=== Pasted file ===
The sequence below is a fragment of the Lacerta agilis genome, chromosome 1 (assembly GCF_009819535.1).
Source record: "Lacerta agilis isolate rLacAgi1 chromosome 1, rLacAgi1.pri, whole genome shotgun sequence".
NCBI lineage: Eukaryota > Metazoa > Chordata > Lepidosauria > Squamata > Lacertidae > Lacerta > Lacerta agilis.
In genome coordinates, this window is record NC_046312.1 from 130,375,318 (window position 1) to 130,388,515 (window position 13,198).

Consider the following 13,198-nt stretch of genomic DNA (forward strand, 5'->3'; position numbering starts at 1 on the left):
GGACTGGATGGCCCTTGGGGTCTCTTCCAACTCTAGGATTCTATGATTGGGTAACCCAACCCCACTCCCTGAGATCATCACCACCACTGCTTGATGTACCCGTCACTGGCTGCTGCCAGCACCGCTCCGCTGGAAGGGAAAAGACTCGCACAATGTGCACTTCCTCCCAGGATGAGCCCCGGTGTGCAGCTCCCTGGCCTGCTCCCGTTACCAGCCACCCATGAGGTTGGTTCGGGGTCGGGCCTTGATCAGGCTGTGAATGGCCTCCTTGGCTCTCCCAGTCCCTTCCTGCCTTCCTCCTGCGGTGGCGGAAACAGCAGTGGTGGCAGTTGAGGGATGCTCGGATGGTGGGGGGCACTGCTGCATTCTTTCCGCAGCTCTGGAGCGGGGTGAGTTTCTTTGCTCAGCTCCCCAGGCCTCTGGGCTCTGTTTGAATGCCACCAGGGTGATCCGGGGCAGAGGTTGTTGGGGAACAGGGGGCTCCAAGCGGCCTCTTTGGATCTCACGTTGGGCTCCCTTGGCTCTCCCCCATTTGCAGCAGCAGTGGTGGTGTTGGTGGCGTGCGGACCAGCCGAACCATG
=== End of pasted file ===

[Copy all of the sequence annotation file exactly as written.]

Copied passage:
The sequence below is a fragment of the Lacerta agilis genome, chromosome 1 (assembly GCF_009819535.1).
Source record: "Lacerta agilis isolate rLacAgi1 chromosome 1, rLacAgi1.pri, whole genome shotgun sequence".
NCBI lineage: Eukaryota > Metazoa > Chordata > Lepidosauria > Squamata > Lacertidae > Lacerta > Lacerta agilis.
In genome coordinates, this window is record NC_046312.1 from 130,375,318 (window position 1) to 130,388,515 (window position 13,198).

Consider the following 13,198-nt stretch of genomic DNA (forward strand, 5'->3'; position numbering starts at 1 on the left):
GGACTGGATGGCCCTTGGGGTCTCTTCCAACTCTAGGATTCTATGATTGGGTAACCCAACCCCACTCCCTGAGATCATCACCACCACTGCTTGATGTACCCGTCACTGGCTGCTGCCAGCACCGCTCCGCTGGAAGGGAAAAGACTCGCACAATGTGCACTTCCTCCCAGGATGAGCCCCGGTGTGCAGCTCCCTGGCCTGCTCCCGTTACCAGCCACCCATGAGGTTGGTTCGGGGTCGGGCCTTGATCAGGCTGTGAATGGCCTCCTTGGCTCTCCCAGTCCCTTCCTGCCTTCCTCCTGCGGTGGCGGAAACAGCAGTGGTGGCAGTTGAGGGATGCTCGGATGGTGGGGGGCACTGCTGCATTCTTTCCGCAGCTCTGGAGCGGGGTGAGTTTCTTTGCTCAGCTCCCCAGGCCTCTGGGCTCTGTTTGAATGCCACCAGGGTGATCCGGGGCAGAGGTTGTTGGGGAACAGGGGGCTCCAAGCGGCCTCTTTGGATCTCACGTTGGGCTCCCTTGGCTCTCCCCCATTTGCAGCAGCAGTGGTGGTGTTGGTGGCGTGCGGACCAGCCGAACCATG